ant to the laws in force at the time of his authorization, or is hereafter authorized so to do," either by a license from the regents of the University of the State of New York, a diploma of an incorporated medical college within the State, or a diploma of a similar institution without the State, provided it be endorsed as approved by some proper medical faculty of the State. But every physician and surgeon, with the exception of practitioners of ten years' standing and a few others, must register in the office of the clerk of the county where he is practicing, or, if hereafter authorized, intends to practice, his name, residence, and place of birth, together with his authority to practice, to all of which he must subscribe. He must also make affidavit as to the manner of his license or authority, the date of the same and by whom granted, which, if willfully false, shall subject the affiant to conviction and punishment for perjury. Any one who violates either of these provisions or the one in regard to practicing, or who shall practice under cover of a diploma illegally obtained, shall be deemed to be guilty of a misdemeanor, and on conviction shall be punished in a similar manner to that provided in 1874.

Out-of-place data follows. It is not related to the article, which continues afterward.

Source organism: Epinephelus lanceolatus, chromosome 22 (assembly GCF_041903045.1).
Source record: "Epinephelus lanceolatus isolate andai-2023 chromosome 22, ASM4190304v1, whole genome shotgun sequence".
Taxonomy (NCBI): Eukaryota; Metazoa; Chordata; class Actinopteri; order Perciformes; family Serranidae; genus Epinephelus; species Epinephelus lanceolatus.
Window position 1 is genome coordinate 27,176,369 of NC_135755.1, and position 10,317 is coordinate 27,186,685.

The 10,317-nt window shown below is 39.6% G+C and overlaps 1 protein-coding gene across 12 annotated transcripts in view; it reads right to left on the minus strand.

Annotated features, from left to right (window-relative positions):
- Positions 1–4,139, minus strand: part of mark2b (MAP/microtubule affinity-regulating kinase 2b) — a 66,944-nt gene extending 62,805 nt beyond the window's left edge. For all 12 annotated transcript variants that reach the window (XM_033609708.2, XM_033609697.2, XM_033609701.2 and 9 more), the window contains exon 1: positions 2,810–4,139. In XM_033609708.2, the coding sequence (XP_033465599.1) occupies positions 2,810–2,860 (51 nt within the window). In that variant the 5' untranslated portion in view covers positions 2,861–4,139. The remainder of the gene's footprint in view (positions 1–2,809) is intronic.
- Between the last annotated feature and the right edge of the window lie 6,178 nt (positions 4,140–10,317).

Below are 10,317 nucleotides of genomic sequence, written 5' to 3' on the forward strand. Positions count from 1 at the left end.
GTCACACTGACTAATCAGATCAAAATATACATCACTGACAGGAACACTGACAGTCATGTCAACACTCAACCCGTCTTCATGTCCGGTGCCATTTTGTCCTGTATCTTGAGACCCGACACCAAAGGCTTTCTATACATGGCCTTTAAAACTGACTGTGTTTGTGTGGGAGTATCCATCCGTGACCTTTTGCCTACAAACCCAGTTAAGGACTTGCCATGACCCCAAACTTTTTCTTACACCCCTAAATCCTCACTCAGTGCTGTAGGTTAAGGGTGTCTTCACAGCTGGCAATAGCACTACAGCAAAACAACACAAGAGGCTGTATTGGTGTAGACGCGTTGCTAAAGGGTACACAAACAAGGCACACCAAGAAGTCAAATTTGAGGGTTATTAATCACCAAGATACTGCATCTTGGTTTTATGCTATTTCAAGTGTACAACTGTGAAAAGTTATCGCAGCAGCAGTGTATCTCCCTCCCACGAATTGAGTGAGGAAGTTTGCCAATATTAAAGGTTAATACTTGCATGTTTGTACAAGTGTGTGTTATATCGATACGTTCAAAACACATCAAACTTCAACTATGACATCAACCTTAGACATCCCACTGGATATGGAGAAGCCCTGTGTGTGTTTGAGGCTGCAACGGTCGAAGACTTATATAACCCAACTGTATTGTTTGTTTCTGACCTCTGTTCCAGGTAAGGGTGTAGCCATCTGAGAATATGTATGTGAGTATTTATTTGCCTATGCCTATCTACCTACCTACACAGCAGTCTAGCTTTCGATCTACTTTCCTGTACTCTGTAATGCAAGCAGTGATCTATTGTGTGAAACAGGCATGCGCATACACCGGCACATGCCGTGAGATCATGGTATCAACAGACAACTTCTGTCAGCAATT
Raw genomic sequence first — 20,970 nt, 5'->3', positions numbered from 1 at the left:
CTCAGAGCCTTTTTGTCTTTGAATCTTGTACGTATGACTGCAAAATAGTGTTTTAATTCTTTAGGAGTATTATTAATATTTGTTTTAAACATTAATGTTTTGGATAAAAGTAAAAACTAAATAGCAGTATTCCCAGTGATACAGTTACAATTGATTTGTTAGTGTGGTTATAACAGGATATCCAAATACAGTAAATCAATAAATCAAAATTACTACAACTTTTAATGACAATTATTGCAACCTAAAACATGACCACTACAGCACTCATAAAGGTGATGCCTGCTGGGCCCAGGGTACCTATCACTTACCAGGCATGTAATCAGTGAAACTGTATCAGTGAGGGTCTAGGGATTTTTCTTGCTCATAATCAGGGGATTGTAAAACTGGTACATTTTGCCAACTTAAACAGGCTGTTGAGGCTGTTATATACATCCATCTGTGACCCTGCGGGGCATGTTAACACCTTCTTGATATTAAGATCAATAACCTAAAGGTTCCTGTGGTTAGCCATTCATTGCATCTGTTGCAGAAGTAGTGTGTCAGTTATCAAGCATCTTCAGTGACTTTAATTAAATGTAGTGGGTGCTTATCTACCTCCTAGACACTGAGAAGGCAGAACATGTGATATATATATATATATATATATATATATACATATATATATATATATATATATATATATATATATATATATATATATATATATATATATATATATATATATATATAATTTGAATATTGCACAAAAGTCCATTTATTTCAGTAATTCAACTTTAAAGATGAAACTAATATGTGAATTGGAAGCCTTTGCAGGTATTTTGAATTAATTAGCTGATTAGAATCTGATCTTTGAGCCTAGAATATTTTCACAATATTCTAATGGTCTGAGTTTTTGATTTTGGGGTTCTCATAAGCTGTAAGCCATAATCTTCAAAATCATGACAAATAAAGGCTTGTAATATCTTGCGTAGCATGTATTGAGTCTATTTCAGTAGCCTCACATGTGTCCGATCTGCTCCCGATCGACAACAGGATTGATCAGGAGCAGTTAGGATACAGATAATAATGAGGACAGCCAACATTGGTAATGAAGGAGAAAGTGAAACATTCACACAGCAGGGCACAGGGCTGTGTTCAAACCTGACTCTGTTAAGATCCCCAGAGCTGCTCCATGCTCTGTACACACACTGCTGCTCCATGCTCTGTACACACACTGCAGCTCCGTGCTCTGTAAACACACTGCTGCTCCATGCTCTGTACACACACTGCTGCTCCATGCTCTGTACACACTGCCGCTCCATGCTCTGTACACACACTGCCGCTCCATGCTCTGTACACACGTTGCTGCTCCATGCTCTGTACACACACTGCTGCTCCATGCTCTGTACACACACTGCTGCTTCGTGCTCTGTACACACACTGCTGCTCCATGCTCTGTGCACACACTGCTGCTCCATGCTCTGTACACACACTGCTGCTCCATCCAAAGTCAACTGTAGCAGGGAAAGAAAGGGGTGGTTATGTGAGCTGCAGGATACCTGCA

Such is the law at present in New York State. Much has been accomplished, but something yet remains to be done. There are weak points in the laws, noticeably the exemption from the operations of the act of 1880 of ten-year practitioners. While this may have been inserted to save reputable men from unnecessary trouble, does it not also leave a foothold for a disreputable class of an equally long standing? It is true, the law of 1874 is in force, declaring unlicensed practice to be a misdemeanor; but its inefficiency in meeting the evil necessitated the move of 1880.
The profession, however, is in a fair way to be purged of most that is foul in it. Perfection is not a mortal attainment. Let the community, then, be thankful for its present measure of protection. Against "quacks" our Legislatures are working. For malpractice the courts furnish redress.
|ORIGIN AND STRUCTURE OF VOLCANIC CONES.|
OUR general ideas of its appearance, if we have never seen a volcano, differ considerably from what we find when actually brought in contact with one.
We always have the tendency to associate a mountain as the site of volcanic outbursts. Such is the case in general rule, though with many exceptions. In fact, the variations are so great that in many cases we should be inclined to attribute the extreme forms to totally